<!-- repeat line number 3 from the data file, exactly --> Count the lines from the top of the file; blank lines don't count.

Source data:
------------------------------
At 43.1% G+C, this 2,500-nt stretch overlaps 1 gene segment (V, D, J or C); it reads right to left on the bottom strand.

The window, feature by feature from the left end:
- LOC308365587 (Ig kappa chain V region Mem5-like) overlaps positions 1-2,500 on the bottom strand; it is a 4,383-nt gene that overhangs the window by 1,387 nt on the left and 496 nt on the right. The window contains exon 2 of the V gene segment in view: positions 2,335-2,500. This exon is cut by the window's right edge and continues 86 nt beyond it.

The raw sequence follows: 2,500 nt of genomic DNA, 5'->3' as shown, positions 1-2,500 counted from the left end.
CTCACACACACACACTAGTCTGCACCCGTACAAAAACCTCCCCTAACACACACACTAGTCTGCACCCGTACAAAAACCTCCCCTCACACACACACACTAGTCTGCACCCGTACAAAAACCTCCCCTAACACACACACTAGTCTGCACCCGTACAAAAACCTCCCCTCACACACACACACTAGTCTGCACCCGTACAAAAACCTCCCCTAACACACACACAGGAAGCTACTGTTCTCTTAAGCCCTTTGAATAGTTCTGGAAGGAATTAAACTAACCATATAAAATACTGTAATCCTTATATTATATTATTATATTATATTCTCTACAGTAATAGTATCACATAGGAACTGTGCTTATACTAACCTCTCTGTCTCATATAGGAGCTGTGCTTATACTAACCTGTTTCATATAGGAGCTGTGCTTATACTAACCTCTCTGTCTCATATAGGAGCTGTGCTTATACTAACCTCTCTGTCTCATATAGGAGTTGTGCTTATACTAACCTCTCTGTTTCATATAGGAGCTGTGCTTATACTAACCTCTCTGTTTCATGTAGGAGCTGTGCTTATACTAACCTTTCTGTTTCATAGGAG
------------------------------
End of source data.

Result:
- LOC308365587 (Ig kappa chain V region Mem5-like) overlaps positions 1-2,500 on the bottom strand; it is a 4,383-nt gene that overhangs the window by 1,387 nt on the left and 496 nt on the right. The window contains exon 2 of the V gene segment in view: positions 2,335-2,500. This exon is cut by the window's right edge and continues 86 nt beyond it.